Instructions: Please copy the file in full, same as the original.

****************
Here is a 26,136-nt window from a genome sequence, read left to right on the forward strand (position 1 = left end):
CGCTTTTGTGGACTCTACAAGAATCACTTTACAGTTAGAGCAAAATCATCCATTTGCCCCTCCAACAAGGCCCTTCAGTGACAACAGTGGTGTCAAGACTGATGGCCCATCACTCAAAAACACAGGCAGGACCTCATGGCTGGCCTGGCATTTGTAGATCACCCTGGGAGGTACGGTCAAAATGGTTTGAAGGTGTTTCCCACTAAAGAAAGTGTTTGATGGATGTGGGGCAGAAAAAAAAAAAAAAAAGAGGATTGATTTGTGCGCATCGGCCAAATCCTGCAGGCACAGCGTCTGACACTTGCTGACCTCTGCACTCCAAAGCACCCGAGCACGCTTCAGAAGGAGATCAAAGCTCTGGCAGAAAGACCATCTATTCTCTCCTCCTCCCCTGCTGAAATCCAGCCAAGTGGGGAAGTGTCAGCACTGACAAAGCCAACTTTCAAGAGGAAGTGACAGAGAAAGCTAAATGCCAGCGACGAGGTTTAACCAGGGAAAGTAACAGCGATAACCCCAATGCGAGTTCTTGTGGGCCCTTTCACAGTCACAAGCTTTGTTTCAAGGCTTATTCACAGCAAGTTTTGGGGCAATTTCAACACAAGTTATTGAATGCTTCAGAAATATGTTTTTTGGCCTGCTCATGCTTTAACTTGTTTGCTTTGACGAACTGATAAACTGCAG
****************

Here is a 26,136-nt window from a genome sequence, read left to right on the forward strand (position 1 = left end):
CGCTTTTGTGGACTCTACAAGAATCACTTTACAGTTAGAGCAAAATCATCCATTTGCCCCTCCAACAAGGCCCTTCAGTGACAACAGTGGTGTCAAGACTGATGGCCCATCACTCAAAAACACAGGCAGGACCTCATGGCTGGCCTGGCATTTGTAGATCACCCTGGGAGGTACGGTCAAAATGGTTTGAAGGTGTTTCCCACTAAAGAAAGTGTTTGATGGATGTGGGGCAGAAAAAAAAAAAAAAAAGAGGATTGATTTGTGCGCATCGGCCAAATCCTGCAGGCACAGCGTCTGACACTTGCTGACCTCTGCACTCCAAAGCACCCGAGCACGCTTCAGAAGGAGATCAAAGCTCTGGCAGAAAGACCATCTATTCTCTCCTCCTCCCCTGCTGAAATCCAGCCAAGTGGGGAAGTGTCAGCACTGACAAAGCCAACTTTCAAGAGGAAGTGACAGAGAAAGCTAAATGCCAGCGACGAGGTTTAACCAGGGAAAGTAACAGCGATAACCCCAATGCGAGTTCTTGTGGGCCCTTTCACAGTCACAAGCTTTGTTTCAAGGCTTATTCACAGCAAGTTTTGGGGCAATTTCAACACAAGTTATTGAATGCTTCAGAAATATGTTTTTTGGCCTGCTCATGCTTTAACTTGTTTGCTTTGACGAACTGATAAACTGCAG